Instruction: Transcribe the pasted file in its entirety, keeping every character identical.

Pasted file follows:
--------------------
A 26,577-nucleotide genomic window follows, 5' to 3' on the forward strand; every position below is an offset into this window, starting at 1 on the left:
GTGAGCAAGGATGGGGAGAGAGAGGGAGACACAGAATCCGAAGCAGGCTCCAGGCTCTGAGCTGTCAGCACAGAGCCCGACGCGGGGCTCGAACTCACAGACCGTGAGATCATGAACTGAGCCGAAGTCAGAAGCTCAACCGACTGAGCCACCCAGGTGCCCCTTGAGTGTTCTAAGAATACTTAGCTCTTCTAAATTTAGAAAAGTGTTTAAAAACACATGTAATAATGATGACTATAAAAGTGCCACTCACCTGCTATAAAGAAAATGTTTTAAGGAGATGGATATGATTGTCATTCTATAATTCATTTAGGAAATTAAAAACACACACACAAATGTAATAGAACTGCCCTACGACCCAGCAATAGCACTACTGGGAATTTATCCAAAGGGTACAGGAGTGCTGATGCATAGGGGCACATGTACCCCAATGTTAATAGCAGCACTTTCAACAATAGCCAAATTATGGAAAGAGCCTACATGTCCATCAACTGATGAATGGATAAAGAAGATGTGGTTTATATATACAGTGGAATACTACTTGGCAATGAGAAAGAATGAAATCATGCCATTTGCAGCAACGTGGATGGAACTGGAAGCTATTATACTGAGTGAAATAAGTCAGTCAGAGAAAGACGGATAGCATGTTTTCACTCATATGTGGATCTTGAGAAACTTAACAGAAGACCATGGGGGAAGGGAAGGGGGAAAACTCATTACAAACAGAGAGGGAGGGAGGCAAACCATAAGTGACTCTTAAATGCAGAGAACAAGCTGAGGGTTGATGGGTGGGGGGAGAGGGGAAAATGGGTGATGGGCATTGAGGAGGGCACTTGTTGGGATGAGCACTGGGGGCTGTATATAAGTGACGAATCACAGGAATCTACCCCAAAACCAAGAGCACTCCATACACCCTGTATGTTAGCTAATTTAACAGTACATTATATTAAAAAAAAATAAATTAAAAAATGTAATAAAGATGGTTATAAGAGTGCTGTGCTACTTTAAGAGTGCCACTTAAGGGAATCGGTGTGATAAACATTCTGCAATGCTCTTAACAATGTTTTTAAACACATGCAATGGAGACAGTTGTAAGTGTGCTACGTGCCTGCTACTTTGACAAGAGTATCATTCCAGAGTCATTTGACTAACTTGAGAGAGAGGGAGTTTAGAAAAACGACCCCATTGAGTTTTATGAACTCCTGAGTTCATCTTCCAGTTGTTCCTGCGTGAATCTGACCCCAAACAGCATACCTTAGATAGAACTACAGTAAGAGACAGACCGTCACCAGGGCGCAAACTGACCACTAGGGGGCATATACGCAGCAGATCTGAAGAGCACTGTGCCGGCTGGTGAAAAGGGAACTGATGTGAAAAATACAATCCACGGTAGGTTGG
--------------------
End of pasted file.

A 26,577-nucleotide genomic window follows, 5' to 3' on the forward strand; every position below is an offset into this window, starting at 1 on the left:
GTGAGCAAGGATGGGGAGAGAGAGGGAGACACAGAATCCGAAGCAGGCTCCAGGCTCTGAGCTGTCAGCACAGAGCCCGACGCGGGGCTCGAACTCACAGACCGTGAGATCATGAACTGAGCCGAAGTCAGAAGCTCAACCGACTGAGCCACCCAGGTGCCCCTTGAGTGTTCTAAGAATACTTAGCTCTTCTAAATTTAGAAAAGTGTTTAAAAACACATGTAATAATGATGACTATAAAAGTGCCACTCACCTGCTATAAAGAAAATGTTTTAAGGAGATGGATATGATTGTCATTCTATAATTCATTTAGGAAATTAAAAACACACACACAAATGTAATAGAACTGCCCTACGACCCAGCAATAGCACTACTGGGAATTTATCCAAAGGGTACAGGAGTGCTGATGCATAGGGGCACATGTACCCCAATGTTAATAGCAGCACTTTCAACAATAGCCAAATTATGGAAAGAGCCTACATGTCCATCAACTGATGAATGGATAAAGAAGATGTGGTTTATATATACAGTGGAATACTACTTGGCAATGAGAAAGAATGAAATCATGCCATTTGCAGCAACGTGGATGGAACTGGAAGCTATTATACTGAGTGAAATAAGTCAGTCAGAGAAAGACGGATAGCATGTTTTCACTCATATGTGGATCTTGAGAAACTTAACAGAAGACCATGGGGGAAGGGAAGGGGGAAAACTCATTACAAACAGAGAGGGAGGGAGGCAAACCATAAGTGACTCTTAAATGCAGAGAACAAGCTGAGGGTTGATGGGTGGGGGGAGAGGGGAAAATGGGTGATGGGCATTGAGGAGGGCACTTGTTGGGATGAGCACTGGGGGCTGTATATAAGTGACGAATCACAGGAATCTACCCCAAAACCAAGAGCACTCCATACACCCTGTATGTTAGCTAATTTAACAGTACATTATATTAAAAAAAAATAAATTAAAAAATGTAATAAAGATGGTTATAAGAGTGCTGTGCTACTTTAAGAGTGCCACTTAAGGGAATCGGTGTGATAAACATTCTGCAATGCTCTTAACAATGTTTTTAAACACATGCAATGGAGACAGTTGTAAGTGTGCTACGTGCCTGCTACTTTGACAAGAGTATCATTCCAGAGTCATTTGACTAACTTGAGAGAGAGGGAGTTTAGAAAAACGACCCCATTGAGTTTTATGAACTCCTGAGTTCATCTTCCAGTTGTTCCTGCGTGAATCTGACCCCAAACAGCATACCTTAGATAGAACTACAGTAAGAGACAGACCGTCACCAGGGCGCAAACTGACCACTAGGGGGCATATACGCAGCAGATCTGAAGAGCACTGTGCCGGCTGGTGAAAAGGGAACTGATGTGAAAAATACAATCCACGGTAGGTTGG